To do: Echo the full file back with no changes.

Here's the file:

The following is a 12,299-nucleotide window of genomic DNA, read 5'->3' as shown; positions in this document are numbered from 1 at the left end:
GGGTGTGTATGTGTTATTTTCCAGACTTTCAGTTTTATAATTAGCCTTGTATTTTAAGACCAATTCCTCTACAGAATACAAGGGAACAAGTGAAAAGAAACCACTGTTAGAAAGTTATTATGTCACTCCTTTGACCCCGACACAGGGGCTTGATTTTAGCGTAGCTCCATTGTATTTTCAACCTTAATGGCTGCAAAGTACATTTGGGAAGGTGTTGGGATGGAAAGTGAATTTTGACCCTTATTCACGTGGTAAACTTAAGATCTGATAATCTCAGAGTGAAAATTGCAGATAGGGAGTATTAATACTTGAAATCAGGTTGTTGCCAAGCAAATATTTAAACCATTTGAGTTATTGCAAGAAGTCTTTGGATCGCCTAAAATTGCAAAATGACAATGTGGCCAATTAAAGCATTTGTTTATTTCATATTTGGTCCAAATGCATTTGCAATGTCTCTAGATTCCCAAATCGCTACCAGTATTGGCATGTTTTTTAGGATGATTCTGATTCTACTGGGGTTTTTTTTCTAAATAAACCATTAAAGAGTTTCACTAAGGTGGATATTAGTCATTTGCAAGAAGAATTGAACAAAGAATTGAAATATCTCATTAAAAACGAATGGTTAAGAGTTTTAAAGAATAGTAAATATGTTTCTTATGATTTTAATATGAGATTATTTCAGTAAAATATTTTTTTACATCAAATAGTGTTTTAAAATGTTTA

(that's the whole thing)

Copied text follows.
The following is a 12,299-nucleotide window of genomic DNA, read 5'->3' as shown; positions in this document are numbered from 1 at the left end:
GGGTGTGTATGTGTTATTTTCCAGACTTTCAGTTTTATAATTAGCCTTGTATTTTAAGACCAATTCCTCTACAGAATACAAGGGAACAAGTGAAAAGAAACCACTGTTAGAAAGTTATTATGTCACTCCTTTGACCCCGACACAGGGGCTTGATTTTAGCGTAGCTCCATTGTATTTTCAACCTTAATGGCTGCAAAGTACATTTGGGAAGGTGTTGGGATGGAAAGTGAATTTTGACCCTTATTCACGTGGTAAACTTAAGATCTGATAATCTCAGAGTGAAAATTGCAGATAGGGAGTATTAATACTTGAAATCAGGTTGTTGCCAAGCAAATATTTAAACCATTTGAGTTATTGCAAGAAGTCTTTGGATCGCCTAAAATTGCAAAATGACAATGTGGCCAATTAAAGCATTTGTTTATTTCATATTTGGTCCAAATGCATTTGCAATGTCTCTAGATTCCCAAATCGCTACCAGTATTGGCATGTTTTTTAGGATGATTCTGATTCTACTGGGGTTTTTTTTCTAAATAAACCATTAAAGAGTTTCACTAAGGTGGATATTAGTCATTTGCAAGAAGAATTGAACAAAGAATTGAAATATCTCATTAAAAACGAATGGTTAAGAGTTTTAAAGAATAGTAAATATGTTTCTTATGATTTTAATATGAGATTATTTCAGTAAAATATTTTTTTACATCAAATAGTGTTTTAAAATGTTTA